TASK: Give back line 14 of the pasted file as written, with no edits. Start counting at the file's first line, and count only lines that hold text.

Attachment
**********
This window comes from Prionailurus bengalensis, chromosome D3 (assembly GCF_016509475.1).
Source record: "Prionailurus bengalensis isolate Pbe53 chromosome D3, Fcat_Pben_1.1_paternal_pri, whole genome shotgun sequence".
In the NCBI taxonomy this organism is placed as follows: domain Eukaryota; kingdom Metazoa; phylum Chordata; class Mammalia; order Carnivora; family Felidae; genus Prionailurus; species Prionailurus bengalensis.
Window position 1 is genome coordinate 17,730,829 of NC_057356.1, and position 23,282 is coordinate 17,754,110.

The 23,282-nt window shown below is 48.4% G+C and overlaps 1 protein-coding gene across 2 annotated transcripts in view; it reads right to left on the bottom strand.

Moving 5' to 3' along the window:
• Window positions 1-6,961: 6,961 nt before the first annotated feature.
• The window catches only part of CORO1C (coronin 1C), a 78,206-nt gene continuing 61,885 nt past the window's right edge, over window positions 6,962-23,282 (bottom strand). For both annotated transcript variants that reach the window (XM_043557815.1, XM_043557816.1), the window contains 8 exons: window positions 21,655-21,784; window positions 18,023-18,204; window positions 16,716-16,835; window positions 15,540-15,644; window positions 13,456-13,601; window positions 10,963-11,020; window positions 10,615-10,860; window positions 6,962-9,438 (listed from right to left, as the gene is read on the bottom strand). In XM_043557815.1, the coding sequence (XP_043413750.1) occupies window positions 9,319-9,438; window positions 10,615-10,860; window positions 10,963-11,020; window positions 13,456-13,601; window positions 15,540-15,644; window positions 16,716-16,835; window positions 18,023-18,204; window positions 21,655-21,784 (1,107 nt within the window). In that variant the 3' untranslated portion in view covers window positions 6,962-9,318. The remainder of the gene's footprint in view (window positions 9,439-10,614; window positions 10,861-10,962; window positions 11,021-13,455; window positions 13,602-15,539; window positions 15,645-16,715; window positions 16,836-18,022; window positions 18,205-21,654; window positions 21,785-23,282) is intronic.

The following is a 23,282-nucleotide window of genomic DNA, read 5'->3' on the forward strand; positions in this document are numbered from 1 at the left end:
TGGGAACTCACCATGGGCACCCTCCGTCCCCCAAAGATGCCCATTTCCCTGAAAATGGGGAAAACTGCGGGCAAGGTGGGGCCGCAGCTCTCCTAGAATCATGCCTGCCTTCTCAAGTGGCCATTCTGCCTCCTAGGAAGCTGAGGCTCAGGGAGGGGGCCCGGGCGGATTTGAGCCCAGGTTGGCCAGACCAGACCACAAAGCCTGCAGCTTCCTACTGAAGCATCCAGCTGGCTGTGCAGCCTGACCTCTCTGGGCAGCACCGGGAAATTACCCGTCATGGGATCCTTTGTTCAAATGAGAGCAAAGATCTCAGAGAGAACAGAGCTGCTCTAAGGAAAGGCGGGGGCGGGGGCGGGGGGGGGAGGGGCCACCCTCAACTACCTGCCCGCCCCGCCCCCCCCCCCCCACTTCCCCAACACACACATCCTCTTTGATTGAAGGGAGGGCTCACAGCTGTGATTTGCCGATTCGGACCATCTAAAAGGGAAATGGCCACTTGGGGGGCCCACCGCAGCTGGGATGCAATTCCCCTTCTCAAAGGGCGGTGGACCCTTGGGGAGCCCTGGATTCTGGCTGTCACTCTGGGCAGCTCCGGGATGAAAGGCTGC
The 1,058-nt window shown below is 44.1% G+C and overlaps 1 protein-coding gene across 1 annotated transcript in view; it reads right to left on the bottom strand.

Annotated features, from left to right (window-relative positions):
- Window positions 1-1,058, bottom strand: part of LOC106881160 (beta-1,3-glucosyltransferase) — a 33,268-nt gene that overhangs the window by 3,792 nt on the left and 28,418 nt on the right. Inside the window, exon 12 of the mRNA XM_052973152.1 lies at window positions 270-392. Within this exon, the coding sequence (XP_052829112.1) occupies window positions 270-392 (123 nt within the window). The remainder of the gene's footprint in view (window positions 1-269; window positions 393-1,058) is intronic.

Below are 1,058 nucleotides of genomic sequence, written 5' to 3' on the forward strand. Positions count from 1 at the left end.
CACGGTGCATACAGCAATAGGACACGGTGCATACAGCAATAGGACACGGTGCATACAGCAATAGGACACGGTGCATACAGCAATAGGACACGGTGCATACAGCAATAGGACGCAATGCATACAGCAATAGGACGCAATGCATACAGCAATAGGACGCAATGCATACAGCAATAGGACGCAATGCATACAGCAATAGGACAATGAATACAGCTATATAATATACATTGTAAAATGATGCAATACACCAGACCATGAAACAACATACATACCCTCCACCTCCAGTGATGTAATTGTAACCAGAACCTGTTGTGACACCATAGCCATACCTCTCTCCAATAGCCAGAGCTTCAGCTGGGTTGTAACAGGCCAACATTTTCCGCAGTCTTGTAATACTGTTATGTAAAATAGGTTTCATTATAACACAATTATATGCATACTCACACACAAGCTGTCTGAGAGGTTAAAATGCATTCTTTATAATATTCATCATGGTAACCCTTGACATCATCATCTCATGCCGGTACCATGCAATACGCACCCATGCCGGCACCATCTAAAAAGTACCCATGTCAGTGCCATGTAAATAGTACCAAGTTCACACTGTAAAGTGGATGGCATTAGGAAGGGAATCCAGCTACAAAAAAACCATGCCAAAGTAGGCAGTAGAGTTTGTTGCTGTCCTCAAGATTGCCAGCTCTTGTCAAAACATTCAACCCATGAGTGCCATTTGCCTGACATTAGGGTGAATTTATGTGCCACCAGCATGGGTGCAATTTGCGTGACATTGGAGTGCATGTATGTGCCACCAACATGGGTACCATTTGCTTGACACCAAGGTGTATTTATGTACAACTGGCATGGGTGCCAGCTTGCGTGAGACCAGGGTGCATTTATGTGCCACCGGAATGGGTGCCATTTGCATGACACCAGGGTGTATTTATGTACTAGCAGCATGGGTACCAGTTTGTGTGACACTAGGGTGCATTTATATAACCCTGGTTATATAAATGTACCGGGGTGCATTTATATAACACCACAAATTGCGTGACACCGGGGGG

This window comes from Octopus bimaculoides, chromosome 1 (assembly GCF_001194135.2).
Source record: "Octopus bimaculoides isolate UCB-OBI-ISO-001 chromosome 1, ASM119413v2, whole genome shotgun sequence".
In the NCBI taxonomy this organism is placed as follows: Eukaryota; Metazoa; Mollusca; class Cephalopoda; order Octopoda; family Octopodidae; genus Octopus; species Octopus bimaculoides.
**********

Below are 1,058 nucleotides of genomic sequence, written 5' to 3' on the forward strand. Positions count from 1 at the left end.